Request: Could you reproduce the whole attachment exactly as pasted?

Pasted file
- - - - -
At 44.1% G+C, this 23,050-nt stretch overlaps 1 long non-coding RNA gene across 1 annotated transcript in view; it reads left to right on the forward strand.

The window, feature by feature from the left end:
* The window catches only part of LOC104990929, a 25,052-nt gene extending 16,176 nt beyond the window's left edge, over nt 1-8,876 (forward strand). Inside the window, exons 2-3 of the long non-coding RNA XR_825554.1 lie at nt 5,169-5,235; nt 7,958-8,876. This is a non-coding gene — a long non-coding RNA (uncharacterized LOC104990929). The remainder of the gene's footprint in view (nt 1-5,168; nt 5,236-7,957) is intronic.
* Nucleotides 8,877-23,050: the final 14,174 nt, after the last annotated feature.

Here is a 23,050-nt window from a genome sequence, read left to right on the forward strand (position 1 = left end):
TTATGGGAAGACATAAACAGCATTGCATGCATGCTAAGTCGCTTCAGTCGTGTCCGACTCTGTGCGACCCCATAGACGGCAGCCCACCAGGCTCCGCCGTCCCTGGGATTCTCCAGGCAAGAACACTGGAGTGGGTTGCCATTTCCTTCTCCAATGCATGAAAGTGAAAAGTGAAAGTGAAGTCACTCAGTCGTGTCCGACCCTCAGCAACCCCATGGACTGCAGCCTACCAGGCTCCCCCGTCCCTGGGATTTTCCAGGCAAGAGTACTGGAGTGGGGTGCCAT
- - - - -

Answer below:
At 44.1% G+C, this 23,050-nt stretch overlaps 1 long non-coding RNA gene across 1 annotated transcript in view; it reads left to right on the forward strand.

The window, feature by feature from the left end:
* The window catches only part of LOC104990929, a 25,052-nt gene extending 16,176 nt beyond the window's left edge, over nt 1-8,876 (forward strand). Inside the window, exons 2-3 of the long non-coding RNA XR_825554.1 lie at nt 5,169-5,235; nt 7,958-8,876. This is a non-coding gene — a long non-coding RNA (uncharacterized LOC104990929). The remainder of the gene's footprint in view (nt 1-5,168; nt 5,236-7,957) is intronic.
* Nucleotides 8,877-23,050: the final 14,174 nt, after the last annotated feature.

Here is a 23,050-nt window from a genome sequence, read left to right on the forward strand (position 1 = left end):
TTATGGGAAGACATAAACAGCATTGCATGCATGCTAAGTCGCTTCAGTCGTGTCCGACTCTGTGCGACCCCATAGACGGCAGCCCACCAGGCTCCGCCGTCCCTGGGATTCTCCAGGCAAGAACACTGGAGTGGGTTGCCATTTCCTTCTCCAATGCATGAAAGTGAAAAGTGAAAGTGAAGTCACTCAGTCGTGTCCGACCCTCAGCAACCCCATGGACTGCAGCCTACCAGGCTCCCCCGTCCCTGGGATTTTCCAGGCAAGAGTACTGGAGTGGGGTGCCAT